Rosalie Silberman Abella was born in Stuttgart, Germany in a displaced persons camp in 1946. The daughter of Holocaust Survivors, Rosalie graduated from the University of Toronto Law School in 1970 and was called to the bar in 1972. She practised law for four years. In 1976, at the age of 29 and while pregnant with her second child, Abella became the youngest Canadian – and first Jewish woman – to be named to the bench. Abella quickly became known as a beacon of positivity and steadfast commitment to human rights.
In 1992, Abella was appointed to the Ontario Court of Appeal. She previously served as Chair of the Ontario Labour Relations Board, the Ontario Study into Access to Legal Services by the Disabled, and the Ontario Law Reform Commission. She also served as a member of the Ontario Human Rights Commission and of the judicial inquiry into the Donald Marshall, Jr. case. Abella is considered one of Canada’s top experts on human rights law, both nationally and internationally, and has taught at McGill Law School in Montreal.
Abella’s passion for human rights stems from her family history. Abella’s father, Jacob Silberman, overcame great odds to go to law school. Jagiellonian University’s law school had a numerus clausus – a Jewish quota, or limit – and he was one of just a very small number of Jews accepted into the program in 1930. He had been a practicing lawyer prior to the Holocaust, and provided legal counsel to residents of displaced persons camps in order to assist them in the citizenship process.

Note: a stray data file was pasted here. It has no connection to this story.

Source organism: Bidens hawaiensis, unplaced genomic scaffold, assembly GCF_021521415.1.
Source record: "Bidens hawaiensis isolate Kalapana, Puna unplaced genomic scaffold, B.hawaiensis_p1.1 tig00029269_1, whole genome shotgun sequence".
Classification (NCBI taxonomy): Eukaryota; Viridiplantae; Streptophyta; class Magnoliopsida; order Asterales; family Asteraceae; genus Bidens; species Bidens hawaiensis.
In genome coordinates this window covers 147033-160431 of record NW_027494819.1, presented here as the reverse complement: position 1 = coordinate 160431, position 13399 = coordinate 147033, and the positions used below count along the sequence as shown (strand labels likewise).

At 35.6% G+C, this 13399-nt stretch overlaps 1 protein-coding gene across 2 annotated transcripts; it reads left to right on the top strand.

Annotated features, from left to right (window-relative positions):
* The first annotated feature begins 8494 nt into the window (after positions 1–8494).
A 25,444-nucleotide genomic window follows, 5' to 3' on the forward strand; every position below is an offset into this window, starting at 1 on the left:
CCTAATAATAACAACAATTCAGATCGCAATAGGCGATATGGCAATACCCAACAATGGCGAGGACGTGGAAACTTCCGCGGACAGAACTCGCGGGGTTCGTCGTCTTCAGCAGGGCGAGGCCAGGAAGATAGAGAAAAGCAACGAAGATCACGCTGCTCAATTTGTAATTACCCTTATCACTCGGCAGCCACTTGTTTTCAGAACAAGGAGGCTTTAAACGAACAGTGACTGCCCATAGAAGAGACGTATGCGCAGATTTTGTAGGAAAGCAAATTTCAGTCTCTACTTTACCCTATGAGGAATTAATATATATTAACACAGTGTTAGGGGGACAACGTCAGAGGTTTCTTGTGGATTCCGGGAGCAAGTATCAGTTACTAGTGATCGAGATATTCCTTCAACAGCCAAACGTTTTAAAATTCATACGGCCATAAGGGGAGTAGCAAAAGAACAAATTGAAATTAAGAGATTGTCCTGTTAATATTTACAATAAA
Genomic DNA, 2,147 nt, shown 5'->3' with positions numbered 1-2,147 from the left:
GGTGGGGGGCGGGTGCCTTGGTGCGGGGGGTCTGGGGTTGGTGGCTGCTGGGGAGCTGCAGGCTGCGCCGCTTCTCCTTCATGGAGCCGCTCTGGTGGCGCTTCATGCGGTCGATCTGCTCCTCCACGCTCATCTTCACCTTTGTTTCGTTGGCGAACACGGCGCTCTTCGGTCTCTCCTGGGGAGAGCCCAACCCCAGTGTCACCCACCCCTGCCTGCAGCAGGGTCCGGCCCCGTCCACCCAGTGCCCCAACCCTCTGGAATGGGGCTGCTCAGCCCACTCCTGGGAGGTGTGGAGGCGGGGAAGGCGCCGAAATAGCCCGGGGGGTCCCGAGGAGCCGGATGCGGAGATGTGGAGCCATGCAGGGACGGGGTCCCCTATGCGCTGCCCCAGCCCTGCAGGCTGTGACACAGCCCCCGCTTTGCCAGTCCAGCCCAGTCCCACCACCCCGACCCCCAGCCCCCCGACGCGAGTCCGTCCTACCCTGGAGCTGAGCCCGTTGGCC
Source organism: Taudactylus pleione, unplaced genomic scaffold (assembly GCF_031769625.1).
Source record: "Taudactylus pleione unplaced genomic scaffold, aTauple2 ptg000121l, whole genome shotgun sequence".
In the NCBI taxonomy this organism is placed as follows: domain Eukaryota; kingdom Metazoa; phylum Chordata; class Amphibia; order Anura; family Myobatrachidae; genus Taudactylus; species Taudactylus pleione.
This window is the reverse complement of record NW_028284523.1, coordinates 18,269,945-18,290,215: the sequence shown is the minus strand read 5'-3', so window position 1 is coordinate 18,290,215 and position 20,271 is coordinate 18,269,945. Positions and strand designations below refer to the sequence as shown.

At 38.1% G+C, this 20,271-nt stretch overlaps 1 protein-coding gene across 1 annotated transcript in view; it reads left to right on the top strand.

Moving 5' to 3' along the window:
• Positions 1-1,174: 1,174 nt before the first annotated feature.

In 2004, Prime Minister Paul Martin appointed Rosalie to serve on the Supreme Court of Canada. She became the first Jewish woman to sit on the bench. She is eligible to serve on the Supreme Court until July 1, 2021.Viewed as a beacon of hope and progressive values, Abella’s reputation extends far beyond Canada’s legal sphere. She has written over ninety articles and four books, served as a Senior Fellow of Massey College in 1989, a Fellow of the Royal Society of Canada in 1997, and a Fellow of the American Academy of Arts and Sciences in 2007. She has received 35 honorary degrees, including one from Yale University in 2016. She was also awarded the Queen Elizabeth II Golden Jubilee Medal in 2002, and has been a judge of the Giller Prize. She is also an acclaimed piano player and art connoisseur.
In January 2016, Northwestern Pritzker School of Law’s Centre for International Human Rights named Rosalie Abella the Global Jurist of the Year for her outstanding, lifelong commitment to international criminal justice and human rights. Abella is the youngest Canadian and first Jewish woman to be named to the bench. She was also the first pregnant judge in Canadian history. Her work and status in the justice system is an inspiration to all.
Justice Abella has left an everlasting mark on Canadian society.